Globalization and the Third World

Examining whether globalization will have a negative effect on third world countries.

This paper compares the trend of capitalism in the late 19th – early 20th century with the trend of globalization today. It explains that globalization of the world economy has the potential to bring both great benefit and great hardship to third world populations, but like capitalism, globalization without proper checks and balances could become a runaway force, knowing no moral or ethical boundaries. The potential harms and benefits are listed, showing that in moderation, all these factors need not be a threat to the third world.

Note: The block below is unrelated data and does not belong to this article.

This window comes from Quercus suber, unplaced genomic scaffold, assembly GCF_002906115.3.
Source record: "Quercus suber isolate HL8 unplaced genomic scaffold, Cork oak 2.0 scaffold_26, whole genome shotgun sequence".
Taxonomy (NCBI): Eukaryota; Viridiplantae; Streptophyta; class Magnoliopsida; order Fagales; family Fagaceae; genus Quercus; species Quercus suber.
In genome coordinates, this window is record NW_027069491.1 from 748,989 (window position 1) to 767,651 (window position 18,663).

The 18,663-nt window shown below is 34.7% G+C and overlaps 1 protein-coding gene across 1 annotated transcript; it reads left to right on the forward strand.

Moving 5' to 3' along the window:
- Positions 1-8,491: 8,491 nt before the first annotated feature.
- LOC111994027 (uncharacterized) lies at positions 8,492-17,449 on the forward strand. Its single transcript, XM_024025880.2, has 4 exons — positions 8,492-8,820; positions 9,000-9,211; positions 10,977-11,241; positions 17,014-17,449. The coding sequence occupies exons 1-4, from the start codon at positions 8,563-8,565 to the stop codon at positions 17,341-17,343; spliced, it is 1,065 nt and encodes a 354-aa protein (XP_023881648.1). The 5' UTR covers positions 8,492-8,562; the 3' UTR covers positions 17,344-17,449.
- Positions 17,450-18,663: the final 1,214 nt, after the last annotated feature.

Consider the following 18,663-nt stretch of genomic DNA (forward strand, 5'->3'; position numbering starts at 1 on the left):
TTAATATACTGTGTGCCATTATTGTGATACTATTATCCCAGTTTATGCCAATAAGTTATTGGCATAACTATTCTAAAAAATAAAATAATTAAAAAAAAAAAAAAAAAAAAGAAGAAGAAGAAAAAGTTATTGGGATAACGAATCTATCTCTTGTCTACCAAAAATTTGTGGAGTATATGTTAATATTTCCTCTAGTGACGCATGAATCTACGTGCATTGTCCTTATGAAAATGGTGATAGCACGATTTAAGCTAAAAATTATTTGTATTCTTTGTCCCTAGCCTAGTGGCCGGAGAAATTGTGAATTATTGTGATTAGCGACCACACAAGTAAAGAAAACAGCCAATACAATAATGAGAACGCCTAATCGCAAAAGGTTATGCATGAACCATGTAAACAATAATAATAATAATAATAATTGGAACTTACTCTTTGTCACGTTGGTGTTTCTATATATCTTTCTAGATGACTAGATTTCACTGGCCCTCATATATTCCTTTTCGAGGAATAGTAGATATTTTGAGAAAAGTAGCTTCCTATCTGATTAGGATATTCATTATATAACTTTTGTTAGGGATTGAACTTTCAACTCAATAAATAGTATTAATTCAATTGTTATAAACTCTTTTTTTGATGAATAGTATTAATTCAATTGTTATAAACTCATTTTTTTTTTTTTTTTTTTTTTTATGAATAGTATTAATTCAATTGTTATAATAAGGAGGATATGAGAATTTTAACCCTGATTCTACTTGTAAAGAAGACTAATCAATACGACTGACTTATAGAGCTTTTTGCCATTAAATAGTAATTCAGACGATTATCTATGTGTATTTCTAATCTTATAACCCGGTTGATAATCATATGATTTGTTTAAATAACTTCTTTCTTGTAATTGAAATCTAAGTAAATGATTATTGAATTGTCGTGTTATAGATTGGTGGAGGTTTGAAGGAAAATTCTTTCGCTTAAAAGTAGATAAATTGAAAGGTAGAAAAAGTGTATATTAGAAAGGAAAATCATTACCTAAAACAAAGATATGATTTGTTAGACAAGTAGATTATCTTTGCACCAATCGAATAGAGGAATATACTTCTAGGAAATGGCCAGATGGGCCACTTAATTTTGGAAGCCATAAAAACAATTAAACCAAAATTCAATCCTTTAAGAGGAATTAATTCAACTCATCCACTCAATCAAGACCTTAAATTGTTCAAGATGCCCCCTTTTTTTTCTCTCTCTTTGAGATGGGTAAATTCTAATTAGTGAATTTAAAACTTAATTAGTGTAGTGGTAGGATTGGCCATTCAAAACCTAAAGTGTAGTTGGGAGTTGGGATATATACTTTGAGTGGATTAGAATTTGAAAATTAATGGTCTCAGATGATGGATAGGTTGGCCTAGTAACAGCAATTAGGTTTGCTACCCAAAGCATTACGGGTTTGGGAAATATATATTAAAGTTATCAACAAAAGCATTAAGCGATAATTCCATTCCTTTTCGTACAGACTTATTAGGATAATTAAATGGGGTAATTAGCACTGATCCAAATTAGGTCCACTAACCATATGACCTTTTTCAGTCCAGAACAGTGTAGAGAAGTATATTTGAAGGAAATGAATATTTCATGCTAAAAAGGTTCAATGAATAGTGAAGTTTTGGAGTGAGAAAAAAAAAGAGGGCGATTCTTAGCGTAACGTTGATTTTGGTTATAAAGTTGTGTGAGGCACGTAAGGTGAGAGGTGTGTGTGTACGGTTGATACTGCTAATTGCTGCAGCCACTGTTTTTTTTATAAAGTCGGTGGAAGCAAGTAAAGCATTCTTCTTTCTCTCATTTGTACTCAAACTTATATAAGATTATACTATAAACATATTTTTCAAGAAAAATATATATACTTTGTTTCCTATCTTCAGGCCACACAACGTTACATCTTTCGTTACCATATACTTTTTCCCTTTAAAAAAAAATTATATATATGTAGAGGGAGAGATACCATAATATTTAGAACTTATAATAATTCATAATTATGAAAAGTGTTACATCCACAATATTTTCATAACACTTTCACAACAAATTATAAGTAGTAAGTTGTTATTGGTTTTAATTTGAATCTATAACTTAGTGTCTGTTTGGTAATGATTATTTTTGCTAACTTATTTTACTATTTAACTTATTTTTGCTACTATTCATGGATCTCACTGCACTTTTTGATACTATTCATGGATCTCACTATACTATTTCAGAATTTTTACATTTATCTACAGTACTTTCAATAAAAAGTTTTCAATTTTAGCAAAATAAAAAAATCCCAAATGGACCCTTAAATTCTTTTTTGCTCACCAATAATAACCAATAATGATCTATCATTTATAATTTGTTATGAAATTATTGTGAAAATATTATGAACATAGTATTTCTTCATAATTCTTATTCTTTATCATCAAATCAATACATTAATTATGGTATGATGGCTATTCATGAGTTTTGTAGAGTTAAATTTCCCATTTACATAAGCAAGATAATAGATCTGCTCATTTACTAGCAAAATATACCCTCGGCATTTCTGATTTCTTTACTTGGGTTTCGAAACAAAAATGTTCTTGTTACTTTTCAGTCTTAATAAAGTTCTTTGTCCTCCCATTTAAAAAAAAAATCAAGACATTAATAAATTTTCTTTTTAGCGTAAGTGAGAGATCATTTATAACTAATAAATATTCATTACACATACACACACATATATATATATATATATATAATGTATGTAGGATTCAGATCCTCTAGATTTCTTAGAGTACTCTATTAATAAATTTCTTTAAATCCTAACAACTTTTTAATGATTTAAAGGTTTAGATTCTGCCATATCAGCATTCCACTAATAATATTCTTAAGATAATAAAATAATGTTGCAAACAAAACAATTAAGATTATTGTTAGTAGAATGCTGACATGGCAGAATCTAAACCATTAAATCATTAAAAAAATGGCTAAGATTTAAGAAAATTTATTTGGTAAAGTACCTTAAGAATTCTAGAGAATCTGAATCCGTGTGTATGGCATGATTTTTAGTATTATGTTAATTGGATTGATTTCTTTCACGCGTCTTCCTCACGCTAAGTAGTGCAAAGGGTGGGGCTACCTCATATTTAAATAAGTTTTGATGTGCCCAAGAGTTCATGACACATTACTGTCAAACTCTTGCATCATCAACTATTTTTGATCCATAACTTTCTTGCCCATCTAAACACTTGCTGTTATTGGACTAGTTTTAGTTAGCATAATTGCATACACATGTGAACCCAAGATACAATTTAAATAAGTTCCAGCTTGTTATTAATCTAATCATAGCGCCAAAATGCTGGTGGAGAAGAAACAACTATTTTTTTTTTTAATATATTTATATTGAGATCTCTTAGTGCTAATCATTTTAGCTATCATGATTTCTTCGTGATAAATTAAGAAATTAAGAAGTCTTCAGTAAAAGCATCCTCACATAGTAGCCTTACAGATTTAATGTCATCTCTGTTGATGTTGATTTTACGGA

“But globalization is not a term that is merely descriptive. Worldwide, as many people are taking an active stance against the globalization process as there are working toward it. Coalescing from a variety of sources, pro- and anti-globalization forces are beginning to take on the same impassioned polarization that dominated the debate between capitalism and communism in the early 20th century. Interestingly, each side in this debate relies heavily on examples from the Third World to make its case. The proponents of globalization cite a myriad of benefits to be gained by underdeveloped countries though greater access to the goods and services that transnational companies can provide. Anti-globalization activists, on the other hand, point to many examples in the developing world where globalization has robbed indigenous populations of traditionally held land or water rights, disrupted cultural and social values, and disturbed lifestyles. ”